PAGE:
Contact lens wearers are being urged to switch to glasses temporarily as a way to avoid being infected by the coronavirus.
One of the key pieces of advice medical professionals have been giving is that people should avoid touching their face. Contact lens wearers touch their faces and eyes multiple times a day, whether it's for putting in contacts, taking them out, or adjusting them if they get a little out of place.
The American Academy of Ophthalmology notes that droplets caused by someone coughing or sneezing can get into the eyes.
Touching a surface that has the virus and then touching the eyes can also lead to infection.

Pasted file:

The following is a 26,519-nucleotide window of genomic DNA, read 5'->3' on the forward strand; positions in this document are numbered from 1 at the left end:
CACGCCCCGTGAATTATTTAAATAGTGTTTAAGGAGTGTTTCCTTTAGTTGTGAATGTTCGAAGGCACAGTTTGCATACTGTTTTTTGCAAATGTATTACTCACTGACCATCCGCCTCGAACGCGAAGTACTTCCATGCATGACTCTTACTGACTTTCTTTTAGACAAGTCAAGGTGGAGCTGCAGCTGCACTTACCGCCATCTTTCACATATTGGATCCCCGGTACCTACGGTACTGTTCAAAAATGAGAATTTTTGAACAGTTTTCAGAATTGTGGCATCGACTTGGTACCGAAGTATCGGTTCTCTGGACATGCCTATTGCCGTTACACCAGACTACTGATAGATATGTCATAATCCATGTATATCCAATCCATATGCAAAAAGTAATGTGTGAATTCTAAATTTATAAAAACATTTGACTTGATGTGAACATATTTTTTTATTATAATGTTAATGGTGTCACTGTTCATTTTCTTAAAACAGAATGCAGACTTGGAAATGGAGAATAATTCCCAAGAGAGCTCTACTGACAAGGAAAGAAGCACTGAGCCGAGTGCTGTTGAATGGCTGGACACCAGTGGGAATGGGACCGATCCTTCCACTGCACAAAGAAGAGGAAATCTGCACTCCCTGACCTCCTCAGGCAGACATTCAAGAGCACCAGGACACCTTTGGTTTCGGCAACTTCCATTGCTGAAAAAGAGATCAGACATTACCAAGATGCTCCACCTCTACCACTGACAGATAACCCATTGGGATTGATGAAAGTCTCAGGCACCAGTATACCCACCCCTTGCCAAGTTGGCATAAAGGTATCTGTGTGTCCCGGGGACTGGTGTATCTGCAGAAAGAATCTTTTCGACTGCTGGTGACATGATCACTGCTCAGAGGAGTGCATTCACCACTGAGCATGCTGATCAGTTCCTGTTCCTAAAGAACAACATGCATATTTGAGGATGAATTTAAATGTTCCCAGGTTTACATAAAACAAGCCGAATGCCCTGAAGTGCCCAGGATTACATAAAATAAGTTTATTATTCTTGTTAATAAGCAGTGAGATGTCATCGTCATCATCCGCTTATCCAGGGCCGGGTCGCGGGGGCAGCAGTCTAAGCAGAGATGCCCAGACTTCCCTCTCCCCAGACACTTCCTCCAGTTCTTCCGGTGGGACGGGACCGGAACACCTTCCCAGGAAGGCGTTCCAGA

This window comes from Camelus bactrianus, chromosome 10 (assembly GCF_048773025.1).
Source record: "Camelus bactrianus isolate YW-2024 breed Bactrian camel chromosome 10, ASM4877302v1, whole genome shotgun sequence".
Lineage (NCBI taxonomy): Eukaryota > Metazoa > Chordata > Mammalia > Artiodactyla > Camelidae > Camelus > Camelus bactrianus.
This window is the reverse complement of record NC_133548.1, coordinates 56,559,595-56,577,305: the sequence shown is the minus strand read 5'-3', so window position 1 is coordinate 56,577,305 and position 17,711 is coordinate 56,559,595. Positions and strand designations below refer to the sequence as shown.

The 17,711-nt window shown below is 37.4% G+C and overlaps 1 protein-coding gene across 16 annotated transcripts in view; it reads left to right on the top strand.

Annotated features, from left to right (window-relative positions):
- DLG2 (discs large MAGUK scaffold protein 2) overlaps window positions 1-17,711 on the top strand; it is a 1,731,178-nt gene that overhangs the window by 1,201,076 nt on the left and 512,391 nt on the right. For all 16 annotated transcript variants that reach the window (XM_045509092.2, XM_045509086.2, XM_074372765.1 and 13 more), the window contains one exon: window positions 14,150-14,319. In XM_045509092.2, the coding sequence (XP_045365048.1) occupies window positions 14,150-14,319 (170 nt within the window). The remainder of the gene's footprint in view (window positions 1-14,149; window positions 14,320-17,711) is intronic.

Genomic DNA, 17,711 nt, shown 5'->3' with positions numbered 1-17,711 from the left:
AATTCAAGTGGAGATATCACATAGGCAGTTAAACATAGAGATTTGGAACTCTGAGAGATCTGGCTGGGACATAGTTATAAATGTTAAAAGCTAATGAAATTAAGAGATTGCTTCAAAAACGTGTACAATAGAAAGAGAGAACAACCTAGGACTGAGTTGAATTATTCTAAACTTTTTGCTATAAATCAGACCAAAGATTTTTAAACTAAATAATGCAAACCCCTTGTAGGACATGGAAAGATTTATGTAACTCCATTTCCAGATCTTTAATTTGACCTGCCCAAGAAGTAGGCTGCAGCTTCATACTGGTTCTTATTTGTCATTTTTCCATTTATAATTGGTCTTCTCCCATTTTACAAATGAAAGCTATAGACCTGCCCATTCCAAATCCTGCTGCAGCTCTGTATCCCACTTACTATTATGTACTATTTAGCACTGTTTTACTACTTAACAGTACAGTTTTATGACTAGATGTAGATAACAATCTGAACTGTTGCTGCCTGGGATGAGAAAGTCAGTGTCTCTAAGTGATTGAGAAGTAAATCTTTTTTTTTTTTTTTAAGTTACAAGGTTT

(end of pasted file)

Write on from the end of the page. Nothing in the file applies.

The academy says switching to glasses would not only cut down on the number of times a person touches their face, but the glasses can serve as an extra layer of protection against those droplets that could contain the virus.
In rare cases, it has been found that a person infected by the coronavirus can develop conjunctivitis, or pink eye, according to the academy. It develops in about 1% to 3% of people with the virus. An updated alert sent to ophthalmologists Thursday warned that a patient with pink eye combined with symptoms such as fever, cough and shortness of breath could represent someone who has contracted COVID-19.
The academy has advised ophthalmologists to temporarily cease any treatments and examinations other than urgent or emergency care. This is partly to cut down on opportunities for the virus to spread, but also to reduce the use of critical medical equipment which are in short supply.
For patients who need eye medication such as glaucoma drops, the academy suggests getting an extra supply in case a long period of quarantine is necessary. Some insurers will approve a three month supply under special circumstances.